Royal Air Force Menwith Hill is a Royal Air Force station near Harrogate, North Yorkshire, England, which provides communications and intelligence support services to the United Kingdom and the United States. The site contains an extensive satellite ground station and is a communications intercept and missile warning site.[1] It has been described as the largest electronic monitoring station in the world.[2]

RAF Menwith Hill
Air Force Ensign of the United Kingdom.svg Air Force ISR Agency.png
Part of USAF Air Force Intelligence, Surveillance and Reconnaissance Agency (AFISR)
Near Harrogate, North Yorkshire in England
RAF Menwith Hill is located in North Yorkshire
RAF Menwith Hill
RAF Menwith Hill
Shown within North Yorkshire
Coordinates54°00′29″N 001°41′24″W / 54.00806°N 1.69000°W / 54.00806; -1.69000Coordinates: 54°00′29″N 001°41′24″W / 54.00806°N 1.69000°W / 54.00806; -1.69000
TypeRoyal Air Force station
Area605 acres (245 ha)
Site information
OwnerMinistry of Defence
OperatorRoyal Air Force
United States Air Force
Site history
Built1954 (1954)
In use1958–present
Battles/warsCold War
Garrison information
Garrison451st Intelligence Squadron

RAF Menwith Hill is owned by the Ministry of Defence (MoD), but made available to the US Department of Defense (DoD) under the NATO Status of Forces Agreement 1951 and other, undisclosed agreements between the US and British governments. Her Majesty's Government (HMG) is entitled to possession of the site and retains control over its use and its facilities, though the administration of the base is the responsibility of the US authorities,[1] with support provided by around 400 staff from Government Communications Headquarters (GCHQ), in addition to United States Air Force (USAF) and US National Security Agency (NSA) personnel.[3] In 2014, the number of American personnel was reduced as part of a streamlining of operations due to improvements in technology.[4]

The site acts as a ground station for a number of satellites operated by the US National Reconnaissance Office,[5] on behalf of the NSA, with antennae contained in numerous distinctive white radomes, locally referred to as "the golf balls", and is alleged to be an element of the ECHELON system.[6]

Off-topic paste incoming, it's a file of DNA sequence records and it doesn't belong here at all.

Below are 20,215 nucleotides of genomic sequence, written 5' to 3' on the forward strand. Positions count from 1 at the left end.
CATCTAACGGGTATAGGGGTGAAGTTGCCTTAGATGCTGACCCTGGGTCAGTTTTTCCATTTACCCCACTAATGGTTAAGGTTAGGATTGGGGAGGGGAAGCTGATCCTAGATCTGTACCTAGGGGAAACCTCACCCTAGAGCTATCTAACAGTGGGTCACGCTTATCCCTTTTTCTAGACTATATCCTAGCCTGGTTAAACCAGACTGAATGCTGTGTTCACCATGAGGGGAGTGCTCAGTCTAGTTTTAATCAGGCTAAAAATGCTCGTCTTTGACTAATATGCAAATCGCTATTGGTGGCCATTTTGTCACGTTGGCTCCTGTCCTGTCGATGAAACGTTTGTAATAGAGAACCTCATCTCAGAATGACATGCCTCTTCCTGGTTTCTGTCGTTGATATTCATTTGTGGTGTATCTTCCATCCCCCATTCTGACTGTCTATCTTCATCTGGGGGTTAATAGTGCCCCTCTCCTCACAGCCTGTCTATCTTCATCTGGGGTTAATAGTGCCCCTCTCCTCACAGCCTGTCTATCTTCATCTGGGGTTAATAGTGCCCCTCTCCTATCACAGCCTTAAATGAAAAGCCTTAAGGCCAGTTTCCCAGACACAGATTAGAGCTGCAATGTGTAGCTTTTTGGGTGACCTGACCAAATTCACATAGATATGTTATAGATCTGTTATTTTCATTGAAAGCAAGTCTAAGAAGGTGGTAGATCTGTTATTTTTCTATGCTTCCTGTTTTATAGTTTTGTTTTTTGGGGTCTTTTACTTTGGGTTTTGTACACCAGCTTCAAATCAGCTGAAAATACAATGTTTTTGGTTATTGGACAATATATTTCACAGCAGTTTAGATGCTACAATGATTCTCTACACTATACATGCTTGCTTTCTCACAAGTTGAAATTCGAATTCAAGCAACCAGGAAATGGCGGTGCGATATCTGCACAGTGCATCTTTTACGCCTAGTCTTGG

A Menwith Hill radome

Menwith Hill Station was opened on 545 acres (2.21 km2) of land acquired by the British War Office in 1954 and leased to the United States. Extension of the site means that it now covers 605 acres (2.45 km2).[7] The United States Army Security Agency established a high frequency radio monitoring capability, monitoring communications emanating from the Soviet Union, operating from 1958.

In 1966 the National Security Agency (NSA) took on responsibility for the US operation of the site, expanding the capabilities to monitor international leased line communications transiting through Britain. The site was then one of the earliest to receive sophisticated early IBM computers, with which NSA automated the labour-intensive watch-list scrutiny of intercepted but unenciphered telex messages.

During a 1997 court case, British Telecom revealed that in 1975, its predecessor, the Post Office, installed two cables between Menwith Hill and a coaxial cable that connected to the microwave radio station at Hunters Stones, which was part of the long-distance telephone network. This connection was replaced in 1992 by a new high capacity fibre-optic cable. Later, two additional cables were added over which telephone and other communications could go to and from the base. These cables were capable of transmitting over 100,000 phone calls simultaneously.[8]

According to an article in a 2003 issue of an internal NSA newsletter, "Menwith is a large site (several hundred NSA civilians)".[9] In March 2012 researcher Dr. Steve Schofield of BASIC produced a 65-page report called "Lifting the Lid on Menwith Hill",[10] funded by the Joseph Rowntree Charitable Trust and commissioned and published by the Yorkshire Campaign for Nuclear Disarmament (CND). Menwith Hill's primary mission is to provide "intelligence support for UK, US and allied interests". The base's multimillion-pound expansion, Project Phoenix, is "one of the largest and most sophisticated high technology programs carried out anywhere in the UK over the last 10 years". Of the 1,800 employees in 2012, 400 were British and 1,200 were American employees of the NSA.[11]